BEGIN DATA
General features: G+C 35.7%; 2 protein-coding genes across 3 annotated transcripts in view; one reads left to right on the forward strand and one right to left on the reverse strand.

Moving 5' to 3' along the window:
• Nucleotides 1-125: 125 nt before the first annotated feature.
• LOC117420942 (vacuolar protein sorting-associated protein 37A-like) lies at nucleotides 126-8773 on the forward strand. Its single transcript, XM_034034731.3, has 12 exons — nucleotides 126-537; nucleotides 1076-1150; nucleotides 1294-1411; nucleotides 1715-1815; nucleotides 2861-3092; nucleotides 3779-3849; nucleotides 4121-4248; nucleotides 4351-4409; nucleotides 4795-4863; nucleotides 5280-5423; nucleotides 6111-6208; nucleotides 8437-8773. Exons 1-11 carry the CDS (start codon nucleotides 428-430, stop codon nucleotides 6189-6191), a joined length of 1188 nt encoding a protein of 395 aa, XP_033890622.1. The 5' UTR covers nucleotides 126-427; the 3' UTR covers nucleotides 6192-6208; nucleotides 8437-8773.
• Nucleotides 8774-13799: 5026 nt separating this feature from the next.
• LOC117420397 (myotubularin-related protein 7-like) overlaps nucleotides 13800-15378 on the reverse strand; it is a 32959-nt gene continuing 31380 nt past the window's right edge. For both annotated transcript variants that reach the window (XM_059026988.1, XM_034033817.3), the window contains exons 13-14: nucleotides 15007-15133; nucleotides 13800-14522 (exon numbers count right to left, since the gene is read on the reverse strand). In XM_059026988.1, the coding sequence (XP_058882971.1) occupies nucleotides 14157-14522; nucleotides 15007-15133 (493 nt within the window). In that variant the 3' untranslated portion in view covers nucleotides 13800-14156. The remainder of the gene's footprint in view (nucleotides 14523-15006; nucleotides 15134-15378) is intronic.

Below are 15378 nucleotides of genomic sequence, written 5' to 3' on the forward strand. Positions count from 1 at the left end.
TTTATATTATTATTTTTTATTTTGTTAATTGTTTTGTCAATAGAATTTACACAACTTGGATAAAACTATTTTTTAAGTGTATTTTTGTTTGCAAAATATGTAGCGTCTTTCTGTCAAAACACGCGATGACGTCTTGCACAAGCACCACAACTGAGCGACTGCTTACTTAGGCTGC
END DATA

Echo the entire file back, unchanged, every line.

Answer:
General features: G+C 35.7%; 2 protein-coding genes across 3 annotated transcripts in view; one reads left to right on the forward strand and one right to left on the reverse strand.

Moving 5' to 3' along the window:
• Nucleotides 1-125: 125 nt before the first annotated feature.
• LOC117420942 (vacuolar protein sorting-associated protein 37A-like) lies at nucleotides 126-8773 on the forward strand. Its single transcript, XM_034034731.3, has 12 exons — nucleotides 126-537; nucleotides 1076-1150; nucleotides 1294-1411; nucleotides 1715-1815; nucleotides 2861-3092; nucleotides 3779-3849; nucleotides 4121-4248; nucleotides 4351-4409; nucleotides 4795-4863; nucleotides 5280-5423; nucleotides 6111-6208; nucleotides 8437-8773. Exons 1-11 carry the CDS (start codon nucleotides 428-430, stop codon nucleotides 6189-6191), a joined length of 1188 nt encoding a protein of 395 aa, XP_033890622.1. The 5' UTR covers nucleotides 126-427; the 3' UTR covers nucleotides 6192-6208; nucleotides 8437-8773.
• Nucleotides 8774-13799: 5026 nt separating this feature from the next.
• LOC117420397 (myotubularin-related protein 7-like) overlaps nucleotides 13800-15378 on the reverse strand; it is a 32959-nt gene continuing 31380 nt past the window's right edge. For both annotated transcript variants that reach the window (XM_059026988.1, XM_034033817.3), the window contains exons 13-14: nucleotides 15007-15133; nucleotides 13800-14522 (exon numbers count right to left, since the gene is read on the reverse strand). In XM_059026988.1, the coding sequence (XP_058882971.1) occupies nucleotides 14157-14522; nucleotides 15007-15133 (493 nt within the window). In that variant the 3' untranslated portion in view covers nucleotides 13800-14156. The remainder of the gene's footprint in view (nucleotides 14523-15006; nucleotides 15134-15378) is intronic.

Below are 15378 nucleotides of genomic sequence, written 5' to 3' on the forward strand. Positions count from 1 at the left end.
TTTATATTATTATTTTTTATTTTGTTAATTGTTTTGTCAATAGAATTTACACAACTTGGATAAAACTATTTTTTAAGTGTATTTTTGTTTGCAAAATATGTAGCGTCTTTCTGTCAAAACACGCGATGACGTCTTGCACAAGCACCACAACTGAGCGACTGCTTACTTAGGCTGC